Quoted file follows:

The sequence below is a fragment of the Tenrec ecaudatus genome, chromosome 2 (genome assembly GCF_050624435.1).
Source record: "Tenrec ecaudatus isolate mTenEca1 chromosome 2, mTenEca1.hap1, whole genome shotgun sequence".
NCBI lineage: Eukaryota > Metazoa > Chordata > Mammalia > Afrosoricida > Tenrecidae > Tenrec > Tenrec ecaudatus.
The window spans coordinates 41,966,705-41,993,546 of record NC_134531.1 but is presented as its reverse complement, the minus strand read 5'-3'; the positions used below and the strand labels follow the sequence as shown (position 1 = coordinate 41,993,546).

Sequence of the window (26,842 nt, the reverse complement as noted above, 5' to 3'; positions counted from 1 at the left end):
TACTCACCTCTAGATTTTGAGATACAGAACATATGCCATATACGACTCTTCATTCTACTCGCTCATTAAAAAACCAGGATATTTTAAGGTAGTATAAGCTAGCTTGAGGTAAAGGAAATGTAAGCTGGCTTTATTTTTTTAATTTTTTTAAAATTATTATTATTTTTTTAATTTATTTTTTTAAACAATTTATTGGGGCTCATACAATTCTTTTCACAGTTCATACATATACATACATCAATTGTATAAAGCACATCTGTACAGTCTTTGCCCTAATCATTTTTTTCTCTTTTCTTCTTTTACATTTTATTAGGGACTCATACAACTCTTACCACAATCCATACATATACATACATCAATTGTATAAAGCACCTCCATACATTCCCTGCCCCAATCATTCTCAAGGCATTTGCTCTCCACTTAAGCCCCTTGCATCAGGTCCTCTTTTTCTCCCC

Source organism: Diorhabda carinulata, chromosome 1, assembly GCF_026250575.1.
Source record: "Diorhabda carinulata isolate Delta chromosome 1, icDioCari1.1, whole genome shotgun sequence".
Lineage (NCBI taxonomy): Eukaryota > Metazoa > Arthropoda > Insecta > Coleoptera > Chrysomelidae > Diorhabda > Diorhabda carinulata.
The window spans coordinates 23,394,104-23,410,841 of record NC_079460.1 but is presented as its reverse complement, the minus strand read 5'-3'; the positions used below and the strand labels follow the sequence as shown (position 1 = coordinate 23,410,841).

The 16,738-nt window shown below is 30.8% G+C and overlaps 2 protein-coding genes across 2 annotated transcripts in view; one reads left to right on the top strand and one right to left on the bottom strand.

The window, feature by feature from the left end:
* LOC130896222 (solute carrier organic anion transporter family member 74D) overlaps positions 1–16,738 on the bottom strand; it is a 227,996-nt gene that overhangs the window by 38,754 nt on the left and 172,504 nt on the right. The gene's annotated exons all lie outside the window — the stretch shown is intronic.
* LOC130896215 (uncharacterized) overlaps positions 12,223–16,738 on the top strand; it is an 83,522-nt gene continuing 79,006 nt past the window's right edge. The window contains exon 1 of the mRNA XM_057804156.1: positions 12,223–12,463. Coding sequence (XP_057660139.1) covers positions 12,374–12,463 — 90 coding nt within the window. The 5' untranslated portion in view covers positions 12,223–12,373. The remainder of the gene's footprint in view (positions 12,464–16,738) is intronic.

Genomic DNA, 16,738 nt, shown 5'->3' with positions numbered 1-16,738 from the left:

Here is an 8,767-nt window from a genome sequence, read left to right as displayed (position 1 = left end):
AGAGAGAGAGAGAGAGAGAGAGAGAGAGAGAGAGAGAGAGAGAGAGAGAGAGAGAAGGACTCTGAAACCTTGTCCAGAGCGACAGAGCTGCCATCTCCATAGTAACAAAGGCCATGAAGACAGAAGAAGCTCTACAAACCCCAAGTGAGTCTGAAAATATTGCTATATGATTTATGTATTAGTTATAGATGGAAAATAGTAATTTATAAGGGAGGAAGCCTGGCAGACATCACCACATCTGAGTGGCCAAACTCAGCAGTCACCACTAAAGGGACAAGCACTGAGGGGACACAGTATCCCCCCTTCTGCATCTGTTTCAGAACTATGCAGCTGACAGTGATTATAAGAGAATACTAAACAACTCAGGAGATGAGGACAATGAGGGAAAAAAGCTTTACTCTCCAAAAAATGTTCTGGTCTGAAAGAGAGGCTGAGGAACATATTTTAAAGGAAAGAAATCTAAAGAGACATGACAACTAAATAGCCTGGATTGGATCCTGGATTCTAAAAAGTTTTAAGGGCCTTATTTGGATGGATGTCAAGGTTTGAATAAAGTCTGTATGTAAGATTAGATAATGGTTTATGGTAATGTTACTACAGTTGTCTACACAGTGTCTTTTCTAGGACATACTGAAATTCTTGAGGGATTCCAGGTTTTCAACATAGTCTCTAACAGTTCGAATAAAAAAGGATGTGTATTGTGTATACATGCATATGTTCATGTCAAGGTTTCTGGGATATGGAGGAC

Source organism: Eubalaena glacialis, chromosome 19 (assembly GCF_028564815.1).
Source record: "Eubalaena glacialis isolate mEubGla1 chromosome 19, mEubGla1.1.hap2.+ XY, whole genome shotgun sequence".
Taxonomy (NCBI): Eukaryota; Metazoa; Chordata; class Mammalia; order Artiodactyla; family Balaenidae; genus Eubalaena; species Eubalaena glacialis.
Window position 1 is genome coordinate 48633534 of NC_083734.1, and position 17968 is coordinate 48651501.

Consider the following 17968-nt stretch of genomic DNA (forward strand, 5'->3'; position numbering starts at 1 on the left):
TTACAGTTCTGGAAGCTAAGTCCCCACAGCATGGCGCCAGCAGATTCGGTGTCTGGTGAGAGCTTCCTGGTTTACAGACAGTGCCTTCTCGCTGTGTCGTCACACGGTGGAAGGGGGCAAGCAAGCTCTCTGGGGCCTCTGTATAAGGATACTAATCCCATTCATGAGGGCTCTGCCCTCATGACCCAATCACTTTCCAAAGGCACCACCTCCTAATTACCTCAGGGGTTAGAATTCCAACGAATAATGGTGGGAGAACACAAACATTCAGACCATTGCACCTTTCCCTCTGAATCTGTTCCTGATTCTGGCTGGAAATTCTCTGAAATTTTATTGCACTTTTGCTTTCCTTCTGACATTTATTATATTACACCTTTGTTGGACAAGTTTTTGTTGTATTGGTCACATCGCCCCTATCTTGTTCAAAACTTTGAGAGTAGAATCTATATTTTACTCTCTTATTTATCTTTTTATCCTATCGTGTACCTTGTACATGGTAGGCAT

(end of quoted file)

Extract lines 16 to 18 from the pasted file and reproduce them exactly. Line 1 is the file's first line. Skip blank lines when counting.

Here is an 8,767-nt window from a genome sequence, read left to right as displayed (position 1 = left end):
AGAGAGAGAGAGAGAGAGAGAGAGAGAGAGAGAGAGAGAGAGAGAGAGAGAGAGAAGGACTCTGAAACCTTGTCCAGAGCGACAGAGCTGCCATCTCCATAGTAACAAAGGCCATGAAGACAGAAGAAGCTCTACAAACCCCAAGTGAGTCTGAAAATATTGCTATATGATTTATGTATTAGTTATAGATGGAAAATAGTAATTTATAAGGGAGGAAGCCTGGCAGACATCACCACATCTGAGTGGCCAAACTCAGCAGTCACCACTAAAGGGACAAGCACTGAGGGGACACAGTATCCCCCCTTCTGCATCTGTTTCAGAACTATGCAGCTGACAGTGATTATAAGAGAATACTAAACAACTCAGGAGATGAGGACAATGAGGGAAAAAAGCTTTACTCTCCAAAAAATGTTCTGGTCTGAAAGAGAGGCTGAGGAACATATTTTAAAGGAAAGAAATCTAAAGAGACATGACAACTAAATAGCCTGGATTGGATCCTGGATTCTAAAAAGTTTTAAGGGCCTTATTTGGATGGATGTCAAGGTTTGAATAAAGTCTGTATGTAAGATTAGATAATGGTTTATGGTAATGTTACTACAGTTGTCTACACAGTGTCTTTTCTAGGACATACTGAAATTCTTGAGGGATTCCAGGTTTTCAACATAGTCTCTAACAGTTCGAATAAAAAAGGATGTGTATTGTGTATACATGCATATGTTCATGTCAAGGTTTCTGGGATATGGAGGAC

Source organism: Eubalaena glacialis, chromosome 19 (assembly GCF_028564815.1).